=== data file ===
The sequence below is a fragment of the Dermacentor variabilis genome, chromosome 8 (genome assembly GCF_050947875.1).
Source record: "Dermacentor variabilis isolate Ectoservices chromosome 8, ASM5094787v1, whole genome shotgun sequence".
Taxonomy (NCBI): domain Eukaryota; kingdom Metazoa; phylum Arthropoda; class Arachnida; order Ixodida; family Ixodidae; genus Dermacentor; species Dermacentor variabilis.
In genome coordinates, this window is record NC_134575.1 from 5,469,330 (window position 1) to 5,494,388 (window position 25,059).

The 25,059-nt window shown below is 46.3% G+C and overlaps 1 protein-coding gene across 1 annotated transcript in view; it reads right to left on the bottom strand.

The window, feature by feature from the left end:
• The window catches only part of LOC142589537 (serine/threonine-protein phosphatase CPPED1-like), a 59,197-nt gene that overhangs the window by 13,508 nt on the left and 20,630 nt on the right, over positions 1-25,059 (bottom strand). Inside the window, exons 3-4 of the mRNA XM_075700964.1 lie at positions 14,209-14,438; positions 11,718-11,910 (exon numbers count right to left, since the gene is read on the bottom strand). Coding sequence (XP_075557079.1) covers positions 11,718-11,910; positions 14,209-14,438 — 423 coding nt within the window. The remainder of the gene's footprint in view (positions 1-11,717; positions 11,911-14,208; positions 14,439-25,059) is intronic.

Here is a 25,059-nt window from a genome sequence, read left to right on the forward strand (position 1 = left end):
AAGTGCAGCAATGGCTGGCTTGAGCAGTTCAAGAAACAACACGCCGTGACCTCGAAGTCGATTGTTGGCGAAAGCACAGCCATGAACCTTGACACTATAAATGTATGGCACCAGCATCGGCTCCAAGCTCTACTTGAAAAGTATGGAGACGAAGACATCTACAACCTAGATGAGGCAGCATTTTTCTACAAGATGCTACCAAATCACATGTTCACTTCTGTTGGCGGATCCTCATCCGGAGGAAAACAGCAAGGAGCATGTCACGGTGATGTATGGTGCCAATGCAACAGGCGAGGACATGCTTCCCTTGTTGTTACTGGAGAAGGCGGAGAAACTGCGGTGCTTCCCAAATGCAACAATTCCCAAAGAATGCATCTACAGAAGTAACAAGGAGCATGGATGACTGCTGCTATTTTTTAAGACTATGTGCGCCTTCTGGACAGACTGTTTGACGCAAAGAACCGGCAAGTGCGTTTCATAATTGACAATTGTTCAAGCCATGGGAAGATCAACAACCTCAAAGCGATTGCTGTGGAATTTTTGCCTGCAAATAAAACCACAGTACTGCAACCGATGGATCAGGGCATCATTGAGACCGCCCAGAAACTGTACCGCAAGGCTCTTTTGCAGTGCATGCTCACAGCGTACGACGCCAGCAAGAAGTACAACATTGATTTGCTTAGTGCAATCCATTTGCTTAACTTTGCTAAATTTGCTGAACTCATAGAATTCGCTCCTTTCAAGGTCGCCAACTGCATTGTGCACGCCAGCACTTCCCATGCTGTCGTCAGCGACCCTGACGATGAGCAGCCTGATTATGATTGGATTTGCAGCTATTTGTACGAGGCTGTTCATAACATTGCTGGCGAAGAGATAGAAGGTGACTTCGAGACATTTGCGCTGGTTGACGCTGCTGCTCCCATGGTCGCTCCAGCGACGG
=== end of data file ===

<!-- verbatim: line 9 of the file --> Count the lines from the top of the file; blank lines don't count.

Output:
AAGTGCAGCAATGGCTGGCTTGAGCAGTTCAAGAAACAACACGCCGTGACCTCGAAGTCGATTGTTGGCGAAAGCACAGCCATGAACCTTGACACTATAAATGTATGGCACCAGCATCGGCTCCAAGCTCTACTTGAAAAGTATGGAGACGAAGACATCTACAACCTAGATGAGGCAGCATTTTTCTACAAGATGCTACCAAATCACATGTTCACTTCTGTTGGCGGATCCTCATCCGGAGGAAAACAGCAAGGAGCATGTCACGGTGATGTATGGTGCCAATGCAACAGGCGAGGACATGCTTCCCTTGTTGTTACTGGAGAAGGCGGAGAAACTGCGGTGCTTCCCAAATGCAACAATTCCCAAAGAATGCATCTACAGAAGTAACAAGGAGCATGGATGACTGCTGCTATTTTTTAAGACTATGTGCGCCTTCTGGACAGACTGTTTGACGCAAAGAACCGGCAAGTGCGTTTCATAATTGACAATTGTTCAAGCCATGGGAAGATCAACAACCTCAAAGCGATTGCTGTGGAATTTTTGCCTGCAAATAAAACCACAGTACTGCAACCGATGGATCAGGGCATCATTGAGACCGCCCAGAAACTGTACCGCAAGGCTCTTTTGCAGTGCATGCTCACAGCGTACGACGCCAGCAAGAAGTACAACATTGATTTGCTTAGTGCAATCCATTTGCTTAACTTTGCTAAATTTGCTGAACTCATAGAATTCGCTCCTTTCAAGGTCGCCAACTGCATTGTGCACGCCAGCACTTCCCATGCTGTCGTCAGCGACCCTGACGATGAGCAGCCTGATTATGATTGGATTTGCAGCTATTTGTACGAGGCTGTTCATAACATTGCTGGCGAAGAGATAGAAGGTGACTTCGAGACATTTGCGCTGGTTGACGCTGCTGCTCCCATGGTCGCTCCAGCGACGG